Tech

Security flaws in card terminals in doctor’s offices and health insurance apps

For decades, the federal government overslept the digitization of medicine, now it cannot go fast enough. From the coming year, everything from electronic patient files and e-prescriptions to tele-consultation will gradually run through apps on the smartphone. With hundreds of medical and health apps in the Apple and Google stores, there has so far been little opportunity for users to check their quality.

Why such a quality check is important, however, shows a security check of almost two dozen apps from German health insurances, which the computer magazine c’t carried out together with the NDR and David Wischnjak, security consultant at Ciphron GmbH. Vishnyak found, among other things, login data and passwords in plain text, outdated software libraries and unencrypted data transfers in the code of the Android apps. The security expert sees some catching up to do with the use of trackers, the parameters of transport encryption and the APK signature process. Numerous AOK apps that offered little more functionality than a website made a negative impression. Only the TK app was able to convince the c’t authors.


More from c't magazine


More from c't magazine

In another hacking experiment with card terminals, c’t reveals the simple handicraft utensils with which the security precautions of the ORGA 6141 Online card reader from Ingenico, which is widely used in medical practices, can be bypassed within a few minutes. After a tip from an anonymous hacker group, the c’t editors were able to purchase terminals on eBay – without proof of medical activity.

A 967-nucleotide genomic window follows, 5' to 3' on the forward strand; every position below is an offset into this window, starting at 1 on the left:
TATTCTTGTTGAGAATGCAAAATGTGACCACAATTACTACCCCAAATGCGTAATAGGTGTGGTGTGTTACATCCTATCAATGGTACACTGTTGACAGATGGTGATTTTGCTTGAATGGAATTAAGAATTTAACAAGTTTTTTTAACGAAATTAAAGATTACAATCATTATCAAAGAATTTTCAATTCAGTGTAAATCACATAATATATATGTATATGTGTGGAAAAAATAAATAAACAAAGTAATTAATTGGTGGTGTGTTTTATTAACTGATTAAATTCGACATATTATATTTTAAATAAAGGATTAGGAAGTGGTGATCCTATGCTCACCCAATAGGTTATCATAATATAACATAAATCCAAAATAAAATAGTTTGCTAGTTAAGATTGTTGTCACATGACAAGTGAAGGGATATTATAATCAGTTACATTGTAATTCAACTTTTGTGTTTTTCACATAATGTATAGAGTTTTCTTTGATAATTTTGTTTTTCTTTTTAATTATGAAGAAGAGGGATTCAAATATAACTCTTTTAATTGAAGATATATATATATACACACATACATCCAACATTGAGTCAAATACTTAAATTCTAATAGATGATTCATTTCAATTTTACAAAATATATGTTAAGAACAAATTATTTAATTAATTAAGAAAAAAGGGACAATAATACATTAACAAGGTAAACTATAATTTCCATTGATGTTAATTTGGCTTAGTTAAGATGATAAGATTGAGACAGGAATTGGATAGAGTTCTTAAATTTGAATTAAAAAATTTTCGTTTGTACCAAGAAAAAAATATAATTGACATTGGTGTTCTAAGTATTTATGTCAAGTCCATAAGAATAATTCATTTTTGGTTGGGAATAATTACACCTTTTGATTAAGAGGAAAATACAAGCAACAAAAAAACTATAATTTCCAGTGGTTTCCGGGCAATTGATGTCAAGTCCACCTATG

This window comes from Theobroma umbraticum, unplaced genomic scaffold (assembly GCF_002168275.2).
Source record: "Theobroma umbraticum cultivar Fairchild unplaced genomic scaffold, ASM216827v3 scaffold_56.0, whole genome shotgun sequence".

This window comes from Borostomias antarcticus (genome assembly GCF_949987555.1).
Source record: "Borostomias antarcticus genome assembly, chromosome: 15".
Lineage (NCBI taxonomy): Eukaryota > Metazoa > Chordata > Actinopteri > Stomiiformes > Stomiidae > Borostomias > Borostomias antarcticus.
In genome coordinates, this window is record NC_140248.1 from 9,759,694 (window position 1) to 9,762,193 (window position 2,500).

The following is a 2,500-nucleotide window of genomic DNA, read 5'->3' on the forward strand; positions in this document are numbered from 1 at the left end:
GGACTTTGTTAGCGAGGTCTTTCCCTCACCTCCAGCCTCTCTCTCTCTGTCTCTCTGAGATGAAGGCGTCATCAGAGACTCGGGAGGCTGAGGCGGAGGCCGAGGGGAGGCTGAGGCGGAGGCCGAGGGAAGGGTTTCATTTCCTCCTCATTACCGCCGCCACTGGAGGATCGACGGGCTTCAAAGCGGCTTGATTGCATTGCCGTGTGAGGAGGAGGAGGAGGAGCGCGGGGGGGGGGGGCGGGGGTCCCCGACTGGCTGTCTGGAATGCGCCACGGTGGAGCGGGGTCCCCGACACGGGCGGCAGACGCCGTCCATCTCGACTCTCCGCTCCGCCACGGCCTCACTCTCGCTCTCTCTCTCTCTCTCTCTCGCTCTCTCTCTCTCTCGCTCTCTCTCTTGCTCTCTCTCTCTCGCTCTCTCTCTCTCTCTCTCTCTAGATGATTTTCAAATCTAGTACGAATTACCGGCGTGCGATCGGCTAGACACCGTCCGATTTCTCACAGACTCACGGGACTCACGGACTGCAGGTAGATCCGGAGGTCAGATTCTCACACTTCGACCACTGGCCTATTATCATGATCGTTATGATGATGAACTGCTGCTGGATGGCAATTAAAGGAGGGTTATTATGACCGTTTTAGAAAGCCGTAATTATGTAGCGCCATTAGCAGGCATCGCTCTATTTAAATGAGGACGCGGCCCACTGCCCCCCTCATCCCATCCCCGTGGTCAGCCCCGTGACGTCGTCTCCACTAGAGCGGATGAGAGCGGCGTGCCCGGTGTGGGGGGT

We sent the test devices to Dr. Jiska Classen from the Secure Mobile Networking Lab (SEEMOO) at TU Darmstadt to examine the hackers’ attack path as outlined. Dr. Classen was able to cut through an electronic protective film behind an unsecured bottom flap of the terminal within a few minutes without triggering a security alarm. The unprotected contacts of the card slot for ID cards for health professionals are located under the film. The operation was documented by Dr. Classes in one video.

c’t hacker experiment with Ingenico card terminal:


The video shows how easily the electronic protective film in the ORGA 6141 card terminal can be cut open online by Ingenico.

(Source: c’t – magazine for computer technology)

The anonymous hackers could use a logic analyzer to access unencrypted commands and PIN entries in the device from these contacts. Security expert Thomas Maus, who analyzed the group’s attack path for c’t, therefore sounded the alarm: through the gap in the device, attackers could hide a small micro-computer with WiFi, access and manipulate health data, and write prescriptions. According to Maus, the card terminal would not meet the security requirements required by the Common Criteria.

It is still unclear why the card terminals sealed with BSI seals have an easy-to-open bottom flap. This is neither glued – as described in the manual – nor secured with seals from the BSI. The deviation between the device and the manual contradicts the security requirements of the Common Criteria, according to which the terminals are specified.